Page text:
Calexico Chronicle / IV Weekly

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Local Producer Releases Latest Film

November 29, 2018

     It took two seemingly long years for Roy Dorantes to finish his latest movie but it all paid off when the film premiered Nov. 18 to an enthusiastic crowd at the San Diego State University, Imperial Valley Campus’ Rodney Auditorium.

 

     “Requiem for a Psychopath” was mostly filmed in El Centro during weekends—Dorantes has a day job as a television reporter—and required a crew of 200, including cast, volunteers and the production crew. Strikingly, it was completed with no money, only with the commitment of doing a great film with local talent.

 

     “It was two years of hard work and passion. It’s not Hollywood but it’s the Imperial Valley,” Dorantes said.

 

     The movie is a crime-awareness film with the focus on psychopaths and some of their most prominent behaviors. It takes the viewer into the several different stories connecting with the main plot relating to psychopaths. Dorantes, a reporter for KSWT News 13, has produced several other theater and movie projects that include two other films, “Killing Chavez” released in 2015 and “Respect Due” from 2012.

 

     One of the main actors of Requiem is Barry Ries from Brawley who played a bail bond enforcer. Reis said he is proud to be part of the local art scene.

 

     “I was happy to participate and got involved in this movie through word-of-mouth,” Ries said.

 

     Calexico resident Magdalena Sanchez explained she was also invited to act in the film  thanks to a mutual friend of hers and Dorantes.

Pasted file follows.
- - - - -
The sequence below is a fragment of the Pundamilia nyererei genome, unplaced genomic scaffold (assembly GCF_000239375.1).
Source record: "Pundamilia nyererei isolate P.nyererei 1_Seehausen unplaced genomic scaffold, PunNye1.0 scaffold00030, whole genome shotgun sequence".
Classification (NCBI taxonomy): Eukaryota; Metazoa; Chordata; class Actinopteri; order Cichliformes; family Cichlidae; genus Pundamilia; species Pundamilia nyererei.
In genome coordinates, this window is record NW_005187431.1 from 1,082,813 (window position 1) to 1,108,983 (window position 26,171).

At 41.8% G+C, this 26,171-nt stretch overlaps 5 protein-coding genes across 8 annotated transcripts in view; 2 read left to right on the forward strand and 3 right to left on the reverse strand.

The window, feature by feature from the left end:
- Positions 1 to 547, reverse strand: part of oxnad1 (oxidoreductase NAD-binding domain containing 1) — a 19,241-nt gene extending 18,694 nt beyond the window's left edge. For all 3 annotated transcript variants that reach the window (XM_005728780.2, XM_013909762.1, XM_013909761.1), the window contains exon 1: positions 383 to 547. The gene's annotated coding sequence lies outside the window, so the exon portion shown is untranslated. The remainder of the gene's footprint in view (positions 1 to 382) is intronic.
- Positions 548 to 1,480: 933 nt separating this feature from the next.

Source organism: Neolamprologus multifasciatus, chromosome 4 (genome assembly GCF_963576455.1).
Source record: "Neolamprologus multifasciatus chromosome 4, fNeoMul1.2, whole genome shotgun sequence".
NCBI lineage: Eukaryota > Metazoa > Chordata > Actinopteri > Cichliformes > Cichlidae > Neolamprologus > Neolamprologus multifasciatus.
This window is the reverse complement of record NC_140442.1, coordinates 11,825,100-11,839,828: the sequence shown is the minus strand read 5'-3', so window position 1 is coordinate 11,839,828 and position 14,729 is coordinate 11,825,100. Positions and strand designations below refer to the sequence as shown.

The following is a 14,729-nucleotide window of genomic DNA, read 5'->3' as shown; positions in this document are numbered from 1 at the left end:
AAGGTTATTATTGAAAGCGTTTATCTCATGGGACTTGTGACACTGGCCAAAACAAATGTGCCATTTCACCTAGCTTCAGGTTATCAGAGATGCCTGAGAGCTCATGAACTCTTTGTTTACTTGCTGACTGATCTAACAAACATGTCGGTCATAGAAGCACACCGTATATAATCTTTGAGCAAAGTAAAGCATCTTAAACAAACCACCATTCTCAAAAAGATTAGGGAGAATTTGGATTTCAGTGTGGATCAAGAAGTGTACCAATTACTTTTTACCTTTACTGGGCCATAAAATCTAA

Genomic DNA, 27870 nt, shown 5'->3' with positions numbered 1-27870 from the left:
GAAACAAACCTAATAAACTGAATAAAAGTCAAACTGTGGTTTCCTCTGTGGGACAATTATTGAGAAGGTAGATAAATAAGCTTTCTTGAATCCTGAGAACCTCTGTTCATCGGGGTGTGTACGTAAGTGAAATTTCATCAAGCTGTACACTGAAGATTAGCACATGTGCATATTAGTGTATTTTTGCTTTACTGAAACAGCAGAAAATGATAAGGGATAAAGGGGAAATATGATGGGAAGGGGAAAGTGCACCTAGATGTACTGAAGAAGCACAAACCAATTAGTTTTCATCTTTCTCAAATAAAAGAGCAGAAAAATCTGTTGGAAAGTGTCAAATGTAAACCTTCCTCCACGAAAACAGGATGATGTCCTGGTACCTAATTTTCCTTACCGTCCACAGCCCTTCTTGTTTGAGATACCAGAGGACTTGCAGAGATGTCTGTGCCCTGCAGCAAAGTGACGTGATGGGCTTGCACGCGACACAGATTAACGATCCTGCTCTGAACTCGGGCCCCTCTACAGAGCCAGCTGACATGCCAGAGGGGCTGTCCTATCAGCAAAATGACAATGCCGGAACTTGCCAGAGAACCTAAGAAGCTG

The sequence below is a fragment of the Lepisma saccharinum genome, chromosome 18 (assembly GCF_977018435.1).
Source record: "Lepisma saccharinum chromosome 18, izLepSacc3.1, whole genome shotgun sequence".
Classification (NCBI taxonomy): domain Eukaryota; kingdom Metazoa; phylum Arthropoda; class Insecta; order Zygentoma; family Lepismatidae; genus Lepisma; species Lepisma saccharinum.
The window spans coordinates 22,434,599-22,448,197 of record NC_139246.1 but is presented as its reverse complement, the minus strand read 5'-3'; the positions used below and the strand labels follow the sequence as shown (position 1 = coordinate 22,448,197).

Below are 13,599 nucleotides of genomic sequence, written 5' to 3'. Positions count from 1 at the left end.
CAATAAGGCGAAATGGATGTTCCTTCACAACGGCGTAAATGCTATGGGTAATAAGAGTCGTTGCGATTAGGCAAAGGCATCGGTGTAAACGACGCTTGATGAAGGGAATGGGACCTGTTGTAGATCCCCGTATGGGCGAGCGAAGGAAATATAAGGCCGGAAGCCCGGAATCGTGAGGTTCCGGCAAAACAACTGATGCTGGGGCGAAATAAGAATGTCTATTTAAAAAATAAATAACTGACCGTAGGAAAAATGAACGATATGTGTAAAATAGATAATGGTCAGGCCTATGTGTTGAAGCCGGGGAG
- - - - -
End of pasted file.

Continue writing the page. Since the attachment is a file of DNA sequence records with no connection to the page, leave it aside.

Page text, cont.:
“It was a new experience for me and it was very exciting to be part of this,” Sanchez said.

 

     Dorantes said he is working with an organization called “El Amigo De La Comunidad” led by Erik Reyes that will help raise funds for future local movie projects and help them have better production.

 

     “We want to take this movie on tour, get more financing. We want to get local people and promote their talent through local movie productions such as this one,” Dorantes said.

 

     Don Scoville was Dorantes right-hand person during the movie production and said one of the major improvements of this film compared to Dorantes’ previous one is the sound.

 

     “I had no idea how movies were made. Now when I see a movie I see all the work and preparation that goes in there so that the actor looks good,” Scoville said.

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